Homily on Easter Sunday

Let me begin my homily today by telling you a story about resurrection, not of Jesus but of a pastor. As preparing for the solemnity of Easter, he attended a retreat the week before Palm Sunday. He was very touched by the words of the retreat master. He realized that he was too bossy and too demanding to the parishioners. He was motivated to change the way he treated them. He told the parishioners that “your old pastor died” and put this message on the parish bulletin board. However, when he was very busy preparing for Holy Week, his personality came back again. One parishioner wrote below his message on the bulletin board “and he resurrected after three days! Alleluia.”

The paschal mystery of Jesus, which comprises his passion, death, resurrection, and glorification, stands at the center of the Christian faith. It is also important for you to keep in mind that the risen body of Jesus is the same the body crucified on the cross. However, his body now participates in the divine life with the characteristics of a glorified body. In the story of the pastor, we see that “the resurrection of the pastor” refers to his returning to the old way of life. On the contrary, the resurrection of Jesus is not like that. In the resurrection, Jesus is glorified, and he started a new age of salvation. Therefore, we are invited to participate in the resurrection of Christ by giving up our old way of lives and living a new lives in accord with Jesus’s new commandment of love.

It is essential in our faith to believe that Jesus truly died and that he truly resurrected. The readings and the gospel today provide sufficient evidence for this belief. In the acts of the apostles, Peter witnessed that “the witnesses chosen by God in advance ate and drank with him after he rose from the dead.” That is, there were people seeing the resurrected Jesus and proclaiming this good news to us. Their message is credible because many of them had to pay their own lives for witnessing it. They were willing to accept to be persecuted and murdered so that the good news of Jesus’s resurrection can be proclaimed to us. We must be aware that the faith we received is paid by the price of many martyrs over the past 2000 years. Therefore, to live more deeply the paschal mystery, we not only keep this mystery for ourselves, but we also witness it to the world by observing the law of love. There will be challenges and suffering in observing this law, but it is worthy to carry it out because our reward is being participated to the glorification of Christ.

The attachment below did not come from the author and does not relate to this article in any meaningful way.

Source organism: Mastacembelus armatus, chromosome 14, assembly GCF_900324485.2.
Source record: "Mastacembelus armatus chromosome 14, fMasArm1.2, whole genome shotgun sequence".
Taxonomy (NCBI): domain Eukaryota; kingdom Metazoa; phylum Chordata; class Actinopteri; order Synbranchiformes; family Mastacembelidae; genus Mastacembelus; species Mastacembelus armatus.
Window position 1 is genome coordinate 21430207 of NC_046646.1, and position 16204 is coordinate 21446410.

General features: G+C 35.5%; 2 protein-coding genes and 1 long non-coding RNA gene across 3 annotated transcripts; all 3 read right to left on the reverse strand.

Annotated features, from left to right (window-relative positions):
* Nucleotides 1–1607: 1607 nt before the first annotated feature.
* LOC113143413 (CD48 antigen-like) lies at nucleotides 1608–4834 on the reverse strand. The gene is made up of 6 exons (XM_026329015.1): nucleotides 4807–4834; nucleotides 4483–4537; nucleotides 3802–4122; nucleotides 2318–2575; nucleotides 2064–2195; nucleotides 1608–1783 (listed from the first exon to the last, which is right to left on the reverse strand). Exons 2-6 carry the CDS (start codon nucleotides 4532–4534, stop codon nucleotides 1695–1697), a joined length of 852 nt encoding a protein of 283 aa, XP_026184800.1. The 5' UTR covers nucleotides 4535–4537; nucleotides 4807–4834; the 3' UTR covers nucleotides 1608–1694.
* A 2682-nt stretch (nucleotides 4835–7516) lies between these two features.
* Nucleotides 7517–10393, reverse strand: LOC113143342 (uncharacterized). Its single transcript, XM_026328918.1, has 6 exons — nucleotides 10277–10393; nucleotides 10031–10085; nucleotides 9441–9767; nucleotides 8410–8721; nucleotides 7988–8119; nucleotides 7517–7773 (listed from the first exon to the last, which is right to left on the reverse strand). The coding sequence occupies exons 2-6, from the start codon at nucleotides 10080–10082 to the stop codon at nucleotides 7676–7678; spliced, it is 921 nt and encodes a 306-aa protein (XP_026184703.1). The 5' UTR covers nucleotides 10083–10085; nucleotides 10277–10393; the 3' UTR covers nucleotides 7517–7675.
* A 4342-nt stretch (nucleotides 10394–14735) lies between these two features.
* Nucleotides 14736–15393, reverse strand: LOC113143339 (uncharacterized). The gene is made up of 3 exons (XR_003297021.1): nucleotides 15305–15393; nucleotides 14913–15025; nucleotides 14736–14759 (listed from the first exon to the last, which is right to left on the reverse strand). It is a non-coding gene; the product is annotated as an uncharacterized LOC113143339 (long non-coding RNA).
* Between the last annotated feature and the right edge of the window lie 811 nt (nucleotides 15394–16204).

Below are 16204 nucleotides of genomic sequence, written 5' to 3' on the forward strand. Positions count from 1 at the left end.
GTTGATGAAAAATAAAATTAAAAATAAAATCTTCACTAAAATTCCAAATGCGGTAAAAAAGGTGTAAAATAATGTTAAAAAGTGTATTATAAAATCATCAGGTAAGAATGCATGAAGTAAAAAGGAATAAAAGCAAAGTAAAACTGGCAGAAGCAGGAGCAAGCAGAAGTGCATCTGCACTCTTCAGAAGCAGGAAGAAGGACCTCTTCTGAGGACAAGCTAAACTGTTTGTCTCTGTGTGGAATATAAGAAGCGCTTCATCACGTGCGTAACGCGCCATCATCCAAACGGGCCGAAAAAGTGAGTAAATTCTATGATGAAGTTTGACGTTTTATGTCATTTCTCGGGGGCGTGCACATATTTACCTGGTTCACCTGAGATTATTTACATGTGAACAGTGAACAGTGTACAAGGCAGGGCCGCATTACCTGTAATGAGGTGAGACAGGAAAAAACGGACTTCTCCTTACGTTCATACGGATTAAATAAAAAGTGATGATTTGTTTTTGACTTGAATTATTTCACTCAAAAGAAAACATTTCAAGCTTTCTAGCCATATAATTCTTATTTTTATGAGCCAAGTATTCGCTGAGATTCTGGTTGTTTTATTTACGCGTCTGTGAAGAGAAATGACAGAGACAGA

If you still doubt the truth of Jesus’s resurrection, you may look at the evidence in the gospel, namely the empty tomb. It is not the case that Jesus’s body was stolen by his disciples because the Jews sent the guard to secure the tomb after Jesus’s burial. Thus, it is more plausible to believe that Jesus resurrected and went out. In this gospel account, there is an interesting detail, that is “the cloth that had covered his head, not with the burial cloths but rolled up in a separate place.” I found a meaningful message from this detail when I learned about Jewish culture. Precisely, at meal, if a master leaves the table, the servant must know to read signs that tell whether his master comes back or not. If the napkin is not rolled and left in a random place, then it means the master finishes dinner. If the master rolls up the napkin and places it aside, the servant must wait for his master. Therefore, the burial cloths, rolled up, may implies another good news that Jesus will come back. Truly, he will come back on the last day to judge the living and the death. Thus, this message tells us to prepare for his second coming. We prepare by strengthening our faith, deepening our love, and sustaining our hope.

May our risen Lord fill you with his grace and increase you in the virtues of faith, hope, and love.